• Dairy products. During the school year, there are at least 5 people living in my house at any given time, so we always buy the big plastic milk jugs. I haven’t seen any cheese without plastic packaging. Cream cheese, another staple in my house, also has no plastic-free alternative that I’m aware of. And when looking for a morning option that didn’t have a plastic bag like cereals do, I came across a delicious-looking recipe for cold oatmeal, which I was very excited about until I noticed that it needed Greek yoghurt. Yoghurt, of course, seems to always be in plastic. So it’s back to the drawing board for me!

While I’m certainly more comfortable bringing my own cutlery, containers, and bags everywhere now, I must say that this challenge has been a big wake-up call for me. I had no idea how much plastic was needed to sustain my lifestyle, especially my diet. To be honest, as someone who really cares about the environment, I’m kind of ashamed about it.

Some things I’ve done well, and some things I plan on doing:

  • I don’t have a single plastic utensil, shopping bag, or bottle. I’ve gotten much better at asking cashiers to forgo the bag and at bypassing any awkwardness when I buy items in my own container.
  • I’ve completely stopped personal use of saran wrap and sandwich bags, and I exclusively use reusable containers. I’m also planning on buying some Abeego, a natural alternative to saran wrap.
  • It is my intent to buy more local, plastic-free food, particularly in the summer.
  • I will be purchasing some reusable bags to buy bulk items, and I’ll store them in my own containers (probably used plastic peanut butter jars). Until then, I will bring my own containers to grocery stores for bulk food. They weigh them at customer service, so that when you check out, the weight of the container is subtracted from the weight of the food (this does take a little explaining, but I think it’s worth it to bypass the unnecessary plastic).

After this month, I’m going to stop holding on to all my plastic, but I’m not going to give up my goal to reduce my waste in general, particularly my plastic waste. Who knows, I may even start making my own deodorant!

Bear-Resistant Organics Totes, Solar Cones, Composters, & Rain Barrels On Sale Now!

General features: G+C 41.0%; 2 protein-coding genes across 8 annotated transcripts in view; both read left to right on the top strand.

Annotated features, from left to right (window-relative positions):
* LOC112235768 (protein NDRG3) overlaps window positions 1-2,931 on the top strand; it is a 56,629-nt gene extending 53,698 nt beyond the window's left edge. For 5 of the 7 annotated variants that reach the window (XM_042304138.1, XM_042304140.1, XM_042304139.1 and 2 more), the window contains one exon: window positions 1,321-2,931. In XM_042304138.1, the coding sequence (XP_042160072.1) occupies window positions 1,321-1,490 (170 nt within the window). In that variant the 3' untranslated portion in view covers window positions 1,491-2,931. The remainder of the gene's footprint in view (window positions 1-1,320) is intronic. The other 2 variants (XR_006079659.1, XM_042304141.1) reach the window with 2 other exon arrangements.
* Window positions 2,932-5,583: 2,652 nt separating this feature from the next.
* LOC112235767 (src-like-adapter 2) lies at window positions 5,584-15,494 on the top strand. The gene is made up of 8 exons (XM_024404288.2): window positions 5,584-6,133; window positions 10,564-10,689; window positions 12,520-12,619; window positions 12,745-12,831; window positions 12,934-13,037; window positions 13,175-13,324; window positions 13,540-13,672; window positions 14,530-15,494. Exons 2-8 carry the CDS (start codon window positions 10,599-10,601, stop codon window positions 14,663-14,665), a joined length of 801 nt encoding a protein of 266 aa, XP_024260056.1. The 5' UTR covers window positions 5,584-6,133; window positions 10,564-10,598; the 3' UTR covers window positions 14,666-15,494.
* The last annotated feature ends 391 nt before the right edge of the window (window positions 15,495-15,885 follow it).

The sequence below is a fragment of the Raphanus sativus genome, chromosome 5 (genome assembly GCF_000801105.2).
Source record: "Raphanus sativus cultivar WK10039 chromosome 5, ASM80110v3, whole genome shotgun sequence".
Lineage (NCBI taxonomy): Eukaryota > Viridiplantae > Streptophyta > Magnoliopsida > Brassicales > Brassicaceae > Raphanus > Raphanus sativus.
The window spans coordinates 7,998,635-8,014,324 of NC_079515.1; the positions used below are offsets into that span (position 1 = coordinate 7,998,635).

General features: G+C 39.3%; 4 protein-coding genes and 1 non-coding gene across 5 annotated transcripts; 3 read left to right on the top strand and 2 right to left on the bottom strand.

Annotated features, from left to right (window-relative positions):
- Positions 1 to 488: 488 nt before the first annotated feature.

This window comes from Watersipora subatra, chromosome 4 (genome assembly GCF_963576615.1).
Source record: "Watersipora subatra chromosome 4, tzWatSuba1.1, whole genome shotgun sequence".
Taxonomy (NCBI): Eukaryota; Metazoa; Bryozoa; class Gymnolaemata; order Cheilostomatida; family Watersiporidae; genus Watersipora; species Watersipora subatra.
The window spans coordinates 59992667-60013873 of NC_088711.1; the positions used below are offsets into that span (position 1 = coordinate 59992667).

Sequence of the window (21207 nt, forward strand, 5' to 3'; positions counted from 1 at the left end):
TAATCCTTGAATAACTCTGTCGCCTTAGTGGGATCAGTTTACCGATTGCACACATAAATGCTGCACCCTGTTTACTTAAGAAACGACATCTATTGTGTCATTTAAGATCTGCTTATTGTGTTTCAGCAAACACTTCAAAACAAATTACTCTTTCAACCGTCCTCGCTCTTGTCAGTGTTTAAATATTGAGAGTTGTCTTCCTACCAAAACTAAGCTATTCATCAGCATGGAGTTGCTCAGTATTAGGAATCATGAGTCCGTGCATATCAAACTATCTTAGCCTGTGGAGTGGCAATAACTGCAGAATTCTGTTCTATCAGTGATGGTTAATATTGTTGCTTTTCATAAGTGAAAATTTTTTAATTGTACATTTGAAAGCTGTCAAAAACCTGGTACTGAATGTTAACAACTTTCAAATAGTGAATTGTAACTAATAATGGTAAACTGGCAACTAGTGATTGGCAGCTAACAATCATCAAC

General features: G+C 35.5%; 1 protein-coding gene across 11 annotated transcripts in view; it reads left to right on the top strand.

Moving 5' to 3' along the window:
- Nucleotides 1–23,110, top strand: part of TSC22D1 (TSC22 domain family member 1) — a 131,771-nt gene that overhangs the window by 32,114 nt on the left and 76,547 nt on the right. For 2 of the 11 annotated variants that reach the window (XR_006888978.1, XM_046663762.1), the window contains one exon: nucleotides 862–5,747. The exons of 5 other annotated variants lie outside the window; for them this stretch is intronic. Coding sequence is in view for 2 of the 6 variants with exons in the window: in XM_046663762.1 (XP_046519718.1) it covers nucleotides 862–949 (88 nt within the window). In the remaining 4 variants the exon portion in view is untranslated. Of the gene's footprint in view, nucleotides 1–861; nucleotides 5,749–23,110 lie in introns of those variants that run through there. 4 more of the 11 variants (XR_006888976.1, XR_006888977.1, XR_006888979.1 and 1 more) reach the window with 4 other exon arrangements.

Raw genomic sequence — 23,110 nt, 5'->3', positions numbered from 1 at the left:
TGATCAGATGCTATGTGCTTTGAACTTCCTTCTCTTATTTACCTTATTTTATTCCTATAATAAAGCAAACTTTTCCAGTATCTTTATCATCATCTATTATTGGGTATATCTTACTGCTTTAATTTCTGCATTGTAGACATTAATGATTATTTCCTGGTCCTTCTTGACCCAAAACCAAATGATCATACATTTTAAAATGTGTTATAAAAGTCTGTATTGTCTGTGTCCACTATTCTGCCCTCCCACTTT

NOTE: Composters & Solar Cones are SOLD OUT for 2016. We will order more in Spring, 2017.

As part of an effort to gain Bear Smart Community status, the City of Maple Ridge will be subsidizing 400 bear-resistant organic bins for Maple Ridge residents. The bins will be available through Ridge Meadows Recycling Society along with our annual sale of Composters, Solar Cone Food Digesters, & Rain Barrels. Residents can pre-order any of these through the online form below, by visiting the Maple Ridge Recycling Depot at 10092 – 236th Street, or by calling our office at 604-463-5545.

2016 Bear Resistant Organics Bin, Solar Cone, etc. ad - Feb.12, 2016

“Every year, hundreds of bears in BC are destroyed as a result of getting into garbage or organic bins,” says Dan Mikolay, Wildsafe BC Coordinator for Maple Ridge, “These bear-resistant bins, when properly used, discourage bears from seeking food sources in residential areas.”

“The goal of the Wildsafe BC program is to ‘keep wildlife wild and communities safe,’” Mikolay continues, “Council’s generous subsidy goes a long way toward achieving our goal.”

Bear Smart Community Logo 2015The containers are also a major criteria to Maple Ridge achieving Bear Smart Community status this year. This special status was created to address the root causes of bear/human conflicts, and, thanks to its investment in the Wildsafe BC program since 2012, Maple Ridge is poised to become the first Bear Smart Community in the Lower Mainland.

With Metro Vancouver’s Organics Disposal Ban coming into effect last year, people are paying more attention to what happens with their food scraps.

The bear-resistant bins, which look like regular rolling totes, have reinforced lids and a locking mechanism. The 120 litre (32 gallon) bins will be available on a first-come, first-served basis. Residents will be asked to pre-pay for the bins and either pick them up from the Recycling Depot or request delivery. Retail value of these containers is $200. Bulk purchase price is $150. With the $50 subsidy from the City of Maple Ridge, the first 400 Maple Ridge residents will be able to purchase the bins for $100.

Solar Cone Food DigesterSystern Rain Barrel 2013composter - no backgroundBear-Resistant Organics ToteThe bins are being sold along with our annual sale of Solar Cone Food Digesters ($125), Composters ($65), and Rain Barrels ($70). To place your order, fill out the form below…

Order Form for Solar Cones, Rain Barrels, & Bear-Resistant Organics Bins

Please place your order below. After your form is submitted, we will contact you to arrange payment & delivery. Thank you for helping keep our planet green!
    *Note: The City of Maple Ridge is providing a $50 subsidy for Bear-Resistant Organics Bins to Maple Ridge residents ONLY. Residents of Pitt Meadows can purchase bins for $150. Rain Barrels, Bear-Resistant Bins, Solar Cones, & Composters only available to residents of Maple Ridge & Pitt Meadows.
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Jobs, Rain Barrels, Earth Day Photos, & More! RMRS May, 2016 Newsletter Now Online

In 2016, we are switching from our pdf newsletters to online versions through MailChimp. This allows us to embed links to take you directly to more information. Let us know how it works for you!

Click to view our  May, 2016 Newsletter which includes our Victoria Day Holiday schedule, info on ordering Rain Barrels, photos from Celebrate Earth Day 2016: ENERGY! and the LAST Committee’s Transition Resource Fair

May, 2016 Newsletter - screen shot